Terry M. Moe and Eric A. Hanushek discuss Liberating Learning (Jossey- Bass, 2009), a new book co-written by Moe and John E. Chubb.
Eric A. Hanushek: Your new book is about technology and American education. Why do you call it Liberating Learning?
Terry M. Moe: In part, the title reflects what technology has to contribute. We are in the midst of a revolution in information technology that is transforming human society around the world, and it can’t help but have profound implications for student learning.
Hanushek: How is it going to be beneficial?
Moe: Through programs of online learning, coursework can literally be customized to the needs and learning styles of each child. Kids can get instant feedback on how they are doing; they can get extra help on the material they don’t understand; they can work at their own pace and according to their own schedules. And regardless of where they live, from Detroit to Appalachia, they can gain access to a vast array of the best courses the world can provide.
Compare this to the traditional model of schooling: twenty-five or thirty kids sitting in desks in a classroom listening to a teacher lecture and being offered a standardized, one-size-fits-all curriculum that leaves some kids totally bored and others way behind. There is no need to be trapped by tradition. Education can now be customized to each child.
Hanushek: But is it economical to customize education to each child?
Moe: In fact, online learning will make the education process far less expensive. For the first time in modern history, it is possible to substitute technology for labor in the education process—because tech can do much (but not all) of the actual teaching. And because tech is cheap and labor is extraordinarily expensive, this substitute makes it possible to spend the nation’s scarce resources much more productively. We can get much more bang for the buck this way. This is another enormous benefit of technology.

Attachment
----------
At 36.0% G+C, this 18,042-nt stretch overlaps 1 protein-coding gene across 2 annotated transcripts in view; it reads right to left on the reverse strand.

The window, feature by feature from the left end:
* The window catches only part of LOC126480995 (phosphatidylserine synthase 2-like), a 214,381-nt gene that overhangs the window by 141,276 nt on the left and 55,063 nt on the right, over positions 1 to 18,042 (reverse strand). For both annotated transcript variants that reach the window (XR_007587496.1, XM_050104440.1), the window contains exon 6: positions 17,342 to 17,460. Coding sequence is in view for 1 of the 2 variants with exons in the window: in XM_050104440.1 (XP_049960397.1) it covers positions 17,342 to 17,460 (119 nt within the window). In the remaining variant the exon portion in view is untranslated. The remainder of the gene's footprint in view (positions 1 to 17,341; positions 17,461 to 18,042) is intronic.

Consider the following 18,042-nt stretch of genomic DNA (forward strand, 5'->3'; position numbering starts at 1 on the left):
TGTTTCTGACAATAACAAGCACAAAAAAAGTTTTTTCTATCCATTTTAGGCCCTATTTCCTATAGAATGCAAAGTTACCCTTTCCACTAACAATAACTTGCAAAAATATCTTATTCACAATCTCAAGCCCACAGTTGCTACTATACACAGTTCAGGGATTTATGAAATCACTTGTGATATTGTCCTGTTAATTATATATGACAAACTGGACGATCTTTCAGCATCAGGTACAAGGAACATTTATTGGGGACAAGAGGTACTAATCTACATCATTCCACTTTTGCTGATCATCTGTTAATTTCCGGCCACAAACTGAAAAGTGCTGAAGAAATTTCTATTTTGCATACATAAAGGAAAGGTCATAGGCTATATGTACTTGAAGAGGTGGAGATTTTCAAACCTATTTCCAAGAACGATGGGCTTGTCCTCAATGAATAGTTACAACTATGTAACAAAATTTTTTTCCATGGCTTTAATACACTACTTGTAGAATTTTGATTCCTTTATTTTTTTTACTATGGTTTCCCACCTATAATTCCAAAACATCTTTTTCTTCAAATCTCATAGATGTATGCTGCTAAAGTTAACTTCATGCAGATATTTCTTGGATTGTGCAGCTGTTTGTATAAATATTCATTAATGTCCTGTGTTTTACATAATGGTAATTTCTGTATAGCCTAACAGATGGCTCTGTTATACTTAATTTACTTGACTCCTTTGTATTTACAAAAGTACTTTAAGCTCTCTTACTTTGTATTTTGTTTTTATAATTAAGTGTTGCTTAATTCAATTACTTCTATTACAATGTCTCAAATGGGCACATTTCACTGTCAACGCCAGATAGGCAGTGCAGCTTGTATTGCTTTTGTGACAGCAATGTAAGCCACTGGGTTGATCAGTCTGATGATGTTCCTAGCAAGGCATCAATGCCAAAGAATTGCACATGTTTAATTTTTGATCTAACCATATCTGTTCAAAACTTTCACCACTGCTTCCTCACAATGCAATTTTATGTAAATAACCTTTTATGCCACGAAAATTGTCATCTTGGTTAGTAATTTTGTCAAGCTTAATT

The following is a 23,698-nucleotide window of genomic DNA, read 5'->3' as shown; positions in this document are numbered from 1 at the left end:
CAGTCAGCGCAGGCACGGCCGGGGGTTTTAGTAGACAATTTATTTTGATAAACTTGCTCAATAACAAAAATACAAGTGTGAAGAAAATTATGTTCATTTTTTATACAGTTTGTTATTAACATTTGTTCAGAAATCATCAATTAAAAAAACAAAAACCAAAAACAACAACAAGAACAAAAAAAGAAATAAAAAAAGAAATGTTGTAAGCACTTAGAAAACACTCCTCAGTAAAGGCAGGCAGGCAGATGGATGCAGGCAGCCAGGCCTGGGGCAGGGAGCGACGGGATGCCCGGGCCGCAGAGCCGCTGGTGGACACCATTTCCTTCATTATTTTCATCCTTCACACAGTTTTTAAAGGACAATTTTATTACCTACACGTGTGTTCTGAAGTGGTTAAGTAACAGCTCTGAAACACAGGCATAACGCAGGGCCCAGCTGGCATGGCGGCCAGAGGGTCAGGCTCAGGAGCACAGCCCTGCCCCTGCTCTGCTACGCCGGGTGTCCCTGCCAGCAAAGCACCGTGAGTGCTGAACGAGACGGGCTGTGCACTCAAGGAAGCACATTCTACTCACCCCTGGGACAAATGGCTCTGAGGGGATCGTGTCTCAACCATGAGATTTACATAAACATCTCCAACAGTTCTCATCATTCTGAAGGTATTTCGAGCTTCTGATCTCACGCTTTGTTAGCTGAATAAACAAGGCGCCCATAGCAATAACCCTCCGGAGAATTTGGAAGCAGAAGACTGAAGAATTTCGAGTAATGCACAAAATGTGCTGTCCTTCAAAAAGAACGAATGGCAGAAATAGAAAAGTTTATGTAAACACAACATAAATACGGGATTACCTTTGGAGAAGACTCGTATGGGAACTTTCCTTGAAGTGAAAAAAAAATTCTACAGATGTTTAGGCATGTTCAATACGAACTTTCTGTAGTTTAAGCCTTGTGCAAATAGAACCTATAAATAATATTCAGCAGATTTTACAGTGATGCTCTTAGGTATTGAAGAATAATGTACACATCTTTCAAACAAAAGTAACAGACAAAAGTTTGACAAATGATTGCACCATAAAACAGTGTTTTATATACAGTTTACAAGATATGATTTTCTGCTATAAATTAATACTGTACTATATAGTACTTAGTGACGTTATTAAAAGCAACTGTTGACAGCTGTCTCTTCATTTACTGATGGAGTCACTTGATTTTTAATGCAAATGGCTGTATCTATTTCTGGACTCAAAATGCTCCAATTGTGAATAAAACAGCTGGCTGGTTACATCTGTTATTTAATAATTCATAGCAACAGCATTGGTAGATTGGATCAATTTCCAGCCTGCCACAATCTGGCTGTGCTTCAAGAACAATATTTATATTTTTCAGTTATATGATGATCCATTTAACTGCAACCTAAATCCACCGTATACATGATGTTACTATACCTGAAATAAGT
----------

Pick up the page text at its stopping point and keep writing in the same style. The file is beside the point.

Hanushek: Isn’t there a danger that computers will take over and that kids will be learning at home, isolated from teachers and from social interaction?
Moe: Not really, because people don’t want that. We think that in the future, most kids will still “go to school” but that the typical school will be a hybrid of the traditional and the high tech. There will be fewer teachers per student, and kids will get much of their academics online; but there will also be plenty of social interaction and personal attention.
Hanushek: So, with all these benefits, do you expect the American public school system to embrace technology with open arms? It seems to me that technology has barely made a dent in the schools so far. What’s going on?
Moe: This is the other side of the equation. Precisely because technology has the potential to transform the fundamentals of public education, it is threatening to the established groups that operate the existing system, and these groups are politically powerful, especially the teachers’ unions. They are by far the most powerful players in the politics of education. They are using their power to resist the advance of technology and to make sure it does not transform the education system.